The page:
This is impossible to answer quickly. Generally school has been ignored until VERY recently. Some families see the Western education as a tool for the destruction of the family and cultural, primarily Islamic, values. Some see it as the only way out of persistent poverty. Many think it is a good idea, but don't know if it is worth it, especially when they see kids go to school only to end up back on the farms, and then the very valid question comes up of "why did they waste 6-12 years at school if they were only going to end up on the farms anyway?" This is VERY true for women -- why spend any of the little money a family has on uniforms and books if their daughter is just going to get married off at 15 and spend the rest of her life as a housewife? My gut is to say "an education pays for itself many times over regardless of what someone does with it", but I'm starting to wonder if that "truism" is actually true. After all, if you're a woman subjugated to (basically) a life of servitude in a male-dominated society, does an education help you, or just make you less happy with your fate in life? Obviously I think that everyone should get an education, but what if it only ends up making you depressed in the long run?

It's hard to have these kind of discussions with Western-educated people because there is such a HUGE cultural significance placed on education and sexual equality that is drilled into your head from the earliest ages that it's hard to look past all those programmed instinctual responses and really understand and honestly debate the reality in a world where those cultural values are nascent or just don't exist.

FAQ_3-3 - Culture: How involved is the community in the schools?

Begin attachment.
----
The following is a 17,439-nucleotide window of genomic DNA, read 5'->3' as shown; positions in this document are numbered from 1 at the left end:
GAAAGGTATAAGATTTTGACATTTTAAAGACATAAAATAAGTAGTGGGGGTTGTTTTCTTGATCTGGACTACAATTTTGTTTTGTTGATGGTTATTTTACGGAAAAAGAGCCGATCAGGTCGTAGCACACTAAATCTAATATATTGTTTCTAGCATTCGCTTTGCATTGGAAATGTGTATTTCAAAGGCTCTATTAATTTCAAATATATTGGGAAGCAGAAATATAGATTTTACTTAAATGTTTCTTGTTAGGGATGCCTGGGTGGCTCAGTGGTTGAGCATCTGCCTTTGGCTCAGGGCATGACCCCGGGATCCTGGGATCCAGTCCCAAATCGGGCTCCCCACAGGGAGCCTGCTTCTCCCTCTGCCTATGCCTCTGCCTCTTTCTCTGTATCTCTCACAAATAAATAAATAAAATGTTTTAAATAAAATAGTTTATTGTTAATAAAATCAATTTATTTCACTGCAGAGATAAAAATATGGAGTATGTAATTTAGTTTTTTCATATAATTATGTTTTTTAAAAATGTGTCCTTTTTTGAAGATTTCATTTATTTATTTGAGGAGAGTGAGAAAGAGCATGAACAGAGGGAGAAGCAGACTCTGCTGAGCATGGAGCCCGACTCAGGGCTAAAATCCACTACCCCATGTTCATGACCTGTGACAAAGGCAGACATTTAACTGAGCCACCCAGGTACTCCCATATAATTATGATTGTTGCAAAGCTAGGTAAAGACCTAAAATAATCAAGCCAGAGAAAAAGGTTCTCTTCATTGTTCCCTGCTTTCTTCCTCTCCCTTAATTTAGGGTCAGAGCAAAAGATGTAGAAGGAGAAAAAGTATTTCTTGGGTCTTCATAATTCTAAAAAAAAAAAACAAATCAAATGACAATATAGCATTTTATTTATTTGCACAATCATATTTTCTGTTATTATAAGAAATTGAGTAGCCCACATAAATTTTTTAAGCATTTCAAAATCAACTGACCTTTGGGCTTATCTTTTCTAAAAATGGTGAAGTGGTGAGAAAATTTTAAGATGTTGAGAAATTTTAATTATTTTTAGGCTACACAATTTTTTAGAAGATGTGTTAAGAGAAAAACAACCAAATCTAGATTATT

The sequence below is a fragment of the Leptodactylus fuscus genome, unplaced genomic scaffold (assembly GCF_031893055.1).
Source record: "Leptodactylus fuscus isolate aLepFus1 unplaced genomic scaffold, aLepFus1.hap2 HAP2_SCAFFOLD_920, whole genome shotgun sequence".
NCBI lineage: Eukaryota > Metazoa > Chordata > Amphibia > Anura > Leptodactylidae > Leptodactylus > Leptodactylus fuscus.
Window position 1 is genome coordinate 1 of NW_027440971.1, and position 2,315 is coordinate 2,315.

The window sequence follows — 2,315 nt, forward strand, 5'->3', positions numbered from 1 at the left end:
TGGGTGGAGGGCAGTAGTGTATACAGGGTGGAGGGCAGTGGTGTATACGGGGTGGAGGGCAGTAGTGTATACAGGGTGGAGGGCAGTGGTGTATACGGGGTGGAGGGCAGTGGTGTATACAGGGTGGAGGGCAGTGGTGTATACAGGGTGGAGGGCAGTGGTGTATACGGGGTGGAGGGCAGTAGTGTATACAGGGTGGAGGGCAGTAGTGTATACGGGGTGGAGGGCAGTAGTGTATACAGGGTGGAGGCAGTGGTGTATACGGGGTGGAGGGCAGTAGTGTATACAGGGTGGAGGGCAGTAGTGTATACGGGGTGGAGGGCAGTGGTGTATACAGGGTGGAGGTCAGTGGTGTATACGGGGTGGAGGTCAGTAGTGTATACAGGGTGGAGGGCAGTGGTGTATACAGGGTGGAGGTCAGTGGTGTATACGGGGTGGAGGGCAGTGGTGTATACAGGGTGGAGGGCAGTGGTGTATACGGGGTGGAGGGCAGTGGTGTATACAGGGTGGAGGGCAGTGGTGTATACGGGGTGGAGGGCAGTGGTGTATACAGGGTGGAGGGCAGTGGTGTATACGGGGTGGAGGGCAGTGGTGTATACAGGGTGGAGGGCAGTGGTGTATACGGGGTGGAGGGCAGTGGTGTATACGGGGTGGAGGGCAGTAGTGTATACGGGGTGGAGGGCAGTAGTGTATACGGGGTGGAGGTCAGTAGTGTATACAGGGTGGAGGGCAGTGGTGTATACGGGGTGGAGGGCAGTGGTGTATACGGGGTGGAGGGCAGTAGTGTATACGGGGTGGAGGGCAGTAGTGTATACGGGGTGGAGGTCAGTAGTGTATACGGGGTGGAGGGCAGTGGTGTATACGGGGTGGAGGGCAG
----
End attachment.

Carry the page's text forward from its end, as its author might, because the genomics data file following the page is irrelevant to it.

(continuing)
Generally not at all. One of the primary goals for Education PCVs is to work on changing this.

FAQ_3-4 - Culture: How do they feel about an 'outsider' teaching their kids/citizens?
Depends on who you talk to, and how educated they are. The more educated, the more they are all for it, as they acknowledge the lack of talent in the country, and see everywhere else as offering better opportunities, especially the UK and the USA. Most people really like the Peace Corps, and it's amazing how wonderful the majority of the people are to us. Some people don't care, and some people see us as a threat to "traditional" beliefs.

Sometimes it's sad as many, if not most, people believe that because we have white skin, we're inherently "better", "smarter" people who are more capable. It's really hard to break out of the cultural values instilled into the populace after decades and decades of colonial rule and racial subjugation.

One example: my "host family" in my training village is a TINY family -- my host father has only two wives and only two kids. Because the family is so small, they don't let my host brother go to school (he's about 10) because they (1) need his help in the fields, and (2) don't want him to get educated and leave the family. Ironically, they asked me on several occasions to take my host brother to Banjul with me to teach him English, and would love it if I took him to America. There's a huge belief that there is no opportunity in country, and everyone dreams of one day leaving, finding a job, and sending back money to their family here. But they don't see how linked that opportunity is to education which is available in their village.

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Food -- Food options, quality, styles, etc?

FAQ_4-1 - Food: What's the food like there? What do you usually eat?
I'm a bit spoiled living in the Kombo area (the area south of the capital) because this is the main tourist destination, and thus there's lots of good food options. Unfortunately, the vast majority of it is outside the budget dictated by my incredibly meager stipend (which if I didn't subsidize with my own money would dictate a max of $4 a day for food and drink), since the stipend is really focused on providing up-country volunteers in villages with what they need -- most subscribe to a "food bowl" for one or two meals for about $10-15 a month.